Over the last 20 years, wind turbine technology has developed dramatically. The first generation of industrially produced turbines was based on a 5 metre blade. The turbines had rotor diameters of 10-11 metres, and were equipped with a 22-30 kWe generator. Machines from this generation were primarily sold from 1978 to 1981.

The second generation started with a 55 kWe turbine with a 15 metre rotor, later upscaled to a 75 kWe machine with a 17 metre rotor. This generation dominated the market in the first half of the 1980s. It was based on a 7.5 m blade from Alternegy.

The third generation consisted of turbines based on a 9 m blade, with generators of 90-100 kWe. This generation was dominated by LM Glasfiber and Vestas. Sales of this generation peaked in 1987.

The fourth generation of turbines ranged between 150 and 250 kWe, based on 12 m blades. This size range dominated the market from the late 1980s to the early 1990s.

The fifth generation consisted of 300-400 kWe machines with 14 m blades, later extended to 500 kWe machines with 39 m diameters.

A sixth generation of machines in the range 500 kWe to 1 MWe with rotor diameters of up to 50 m was developed in the mid 1990s.

The current seventh generation has seen capacities rise above 1 MWe. This generation is partly the result of the European WEGA R&D programme. Sizes range from 1 to 1.65 MWe, with rotor diameters up to 66 m. The Vestas 1.65 MWe unit is currently the largest wind turbine in serial production. Unit capacity of this generation is expected to increase to 2 MWe.

Increase in efficiency

At the same time as the size of wind turbines has increased, productivity has also increased. Productivity is measured as annual electricity production divided by the rotor area of the machine. Productivity rose from less than 500 kWh/m2 in 1981 to 1000 kWh/m2 in 1997. This is as a result of improved technology, including better micro-siting methodologies, and greater hub heights.

Reduced noise emission

One of the main issues for development has been noise emission. As a general rule, total noise emissions increase with increased turbine size. Compared with earlier technology, noise emissions from modern turbines increases less steeply in relation to size, so new turbines are relatively less noisy than older ones.

Cheaper wind turbines

Comparing the ex-factory price per kWe of fourth generation (1991; 150-225 kWe) with sixth generation (1997; 600 kWe) machines, the price has fallen by 20 per cent. Other investment costs (foundation, grid connection, roads, etc) have fallen by 50 per cent, and electricity production costs have fallen by 30 per cent. This is as a result of:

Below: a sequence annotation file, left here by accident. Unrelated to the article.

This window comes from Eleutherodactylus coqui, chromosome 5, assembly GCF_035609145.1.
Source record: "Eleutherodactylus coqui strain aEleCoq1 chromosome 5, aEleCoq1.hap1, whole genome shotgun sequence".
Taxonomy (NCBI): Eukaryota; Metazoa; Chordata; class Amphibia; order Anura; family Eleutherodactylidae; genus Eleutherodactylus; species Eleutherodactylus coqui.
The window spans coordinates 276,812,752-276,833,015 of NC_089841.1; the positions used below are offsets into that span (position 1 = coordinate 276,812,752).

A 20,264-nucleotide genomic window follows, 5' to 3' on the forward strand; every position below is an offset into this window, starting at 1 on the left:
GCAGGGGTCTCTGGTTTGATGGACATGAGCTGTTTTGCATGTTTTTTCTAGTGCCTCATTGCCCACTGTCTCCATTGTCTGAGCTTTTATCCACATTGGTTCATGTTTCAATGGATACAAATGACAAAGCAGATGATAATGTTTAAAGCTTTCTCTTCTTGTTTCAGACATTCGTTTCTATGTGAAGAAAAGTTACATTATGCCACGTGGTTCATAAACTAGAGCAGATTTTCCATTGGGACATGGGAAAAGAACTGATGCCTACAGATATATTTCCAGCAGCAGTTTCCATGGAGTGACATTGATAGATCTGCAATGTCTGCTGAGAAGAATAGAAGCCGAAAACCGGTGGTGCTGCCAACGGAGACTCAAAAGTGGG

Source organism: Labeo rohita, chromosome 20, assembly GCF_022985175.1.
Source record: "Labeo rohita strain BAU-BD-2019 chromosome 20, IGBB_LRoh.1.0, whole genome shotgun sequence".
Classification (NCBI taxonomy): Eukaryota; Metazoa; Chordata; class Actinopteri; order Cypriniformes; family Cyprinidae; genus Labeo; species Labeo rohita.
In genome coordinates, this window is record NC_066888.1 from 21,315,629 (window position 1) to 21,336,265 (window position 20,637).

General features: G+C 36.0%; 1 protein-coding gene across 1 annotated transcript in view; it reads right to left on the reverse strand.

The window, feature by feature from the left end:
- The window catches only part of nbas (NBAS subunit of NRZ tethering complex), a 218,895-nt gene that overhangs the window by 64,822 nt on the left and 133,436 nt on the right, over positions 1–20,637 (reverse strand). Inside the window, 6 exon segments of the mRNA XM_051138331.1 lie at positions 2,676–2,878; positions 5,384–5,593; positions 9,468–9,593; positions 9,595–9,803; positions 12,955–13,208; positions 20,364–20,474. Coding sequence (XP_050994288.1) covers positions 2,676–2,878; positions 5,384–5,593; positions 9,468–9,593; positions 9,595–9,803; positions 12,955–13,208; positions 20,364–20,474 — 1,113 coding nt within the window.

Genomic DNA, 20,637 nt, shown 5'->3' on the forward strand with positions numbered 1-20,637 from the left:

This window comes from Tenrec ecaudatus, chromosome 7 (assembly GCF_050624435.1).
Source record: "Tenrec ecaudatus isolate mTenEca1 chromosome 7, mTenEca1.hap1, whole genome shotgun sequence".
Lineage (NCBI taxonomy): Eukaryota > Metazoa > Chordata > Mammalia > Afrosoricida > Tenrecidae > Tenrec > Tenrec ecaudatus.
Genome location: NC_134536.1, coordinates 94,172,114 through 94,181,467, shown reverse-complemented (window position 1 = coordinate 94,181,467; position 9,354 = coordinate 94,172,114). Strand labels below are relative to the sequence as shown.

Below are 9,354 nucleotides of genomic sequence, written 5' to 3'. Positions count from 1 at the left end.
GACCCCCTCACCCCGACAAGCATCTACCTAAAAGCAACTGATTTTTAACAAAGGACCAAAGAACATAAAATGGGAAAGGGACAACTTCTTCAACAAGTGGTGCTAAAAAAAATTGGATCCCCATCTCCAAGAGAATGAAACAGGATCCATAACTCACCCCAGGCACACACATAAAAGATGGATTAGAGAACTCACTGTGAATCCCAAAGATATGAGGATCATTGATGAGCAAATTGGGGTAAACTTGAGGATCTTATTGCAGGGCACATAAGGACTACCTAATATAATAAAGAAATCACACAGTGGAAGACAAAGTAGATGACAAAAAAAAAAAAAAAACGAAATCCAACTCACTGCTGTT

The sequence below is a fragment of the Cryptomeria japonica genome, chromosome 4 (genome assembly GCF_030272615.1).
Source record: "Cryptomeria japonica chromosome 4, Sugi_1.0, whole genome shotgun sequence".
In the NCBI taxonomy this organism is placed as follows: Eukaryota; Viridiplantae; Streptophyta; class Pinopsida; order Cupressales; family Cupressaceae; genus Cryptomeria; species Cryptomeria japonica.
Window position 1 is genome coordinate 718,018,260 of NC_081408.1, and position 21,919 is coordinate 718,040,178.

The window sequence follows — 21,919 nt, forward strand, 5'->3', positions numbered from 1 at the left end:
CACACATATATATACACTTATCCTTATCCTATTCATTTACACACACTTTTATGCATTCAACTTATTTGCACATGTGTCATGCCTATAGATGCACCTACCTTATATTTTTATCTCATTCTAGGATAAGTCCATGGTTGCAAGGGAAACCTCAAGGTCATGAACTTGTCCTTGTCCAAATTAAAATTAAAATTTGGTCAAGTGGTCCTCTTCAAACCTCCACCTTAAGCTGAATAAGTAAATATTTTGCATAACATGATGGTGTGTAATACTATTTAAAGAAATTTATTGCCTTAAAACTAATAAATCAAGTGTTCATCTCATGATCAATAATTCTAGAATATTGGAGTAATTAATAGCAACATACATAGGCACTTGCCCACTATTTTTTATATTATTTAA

• Technological development;

  • Manufacturing improvements;

  • Increasing machine size;

  • Increase of market volume.

    Manufacturing and quality

    Over the last 20 years, manufacturing commercial wind turbines has become increasingly industrialised. Increased economies of scale have accrued, and ease of manufacture of the turbine blades is increasingly incorporated into the design stage.

    Improved resource assessment

    Resource assessment tools have improved over the years. Production from a given site can now be predicted quite accurately.

    The final frontier?

    The size of wind turbines has been growing. Manufacturers are boasting how large theirs are. German manufacturer Südwind will soon have a 1.8 MWe turbine on the market. NEG Micon expects to have a 2 MWe machine, with a 72 m rotor diameter, installed during 1999. One company, Aerodyn Energiesysteme of Germany has announced that it has developed its Multibrid technology, which it says will produce a massive 5 MWe.

    Mitsubishi Heavy Industries of Japan is developing a 1 MWe model, with 26 m rotor blades. It believes that these will be the first of this size to be sold within Japan. Mitsubishi says it is in negotiations for a project using this size of turbine, and hopes to start construction soon.

    Is there a limit to how big turbines can go? Current conventional wisdom is that rotor diameters of 150 m – capable of producing 5 MWe – will be the practical limit. This is partly due to the weight of the blades, and partly due to the loads generated.

    When the rotor blade length is scaled up, the chord length and the thickness are also scaled up. As a result, the amount of material used increases as the cube of the rotor diameter. The stresses that these weights impose on the turbine point to 5 MWe as a likely limit. The rotor of such a 5 MWe machine would weigh approximately 200 tonnes. Transportation and installation of such large rotors is difficult. Lifting these rotors into place on top of the concrete masts, which can be up to 98 m tall, presents logistical nightmares.

    Typical steps in assembly of the existing (1.5 MWe) machines are as follows:

  • The tower is constructed in three phases;

  • The engine bed, gearbox and rotor shaft are installed as a single unit;

  • The rotor and yaw module are insalled;

  • And finally, the nacelle.

    A similar approach to construction and installation of a 5 MWe wind turbine would constitute an enormous engineering feat, requiring specialised and expensive construction equipment. This will probably prevent wind turbines from being economical at this size.

    The requirements for offshore plants, however, are different. Manufacturers are tending to open factories in shipyards, removing the need for road haulage. The cost of offshore assembly is high, resulting in a need for the turbines to be as large as possible to offset these costs.

    Current designs of wind turbine do seem to imply a limit to the size that can be achieved. New designs, some of them radical, are therefore being proposed. It remains to be seen how effective these will prove to be.

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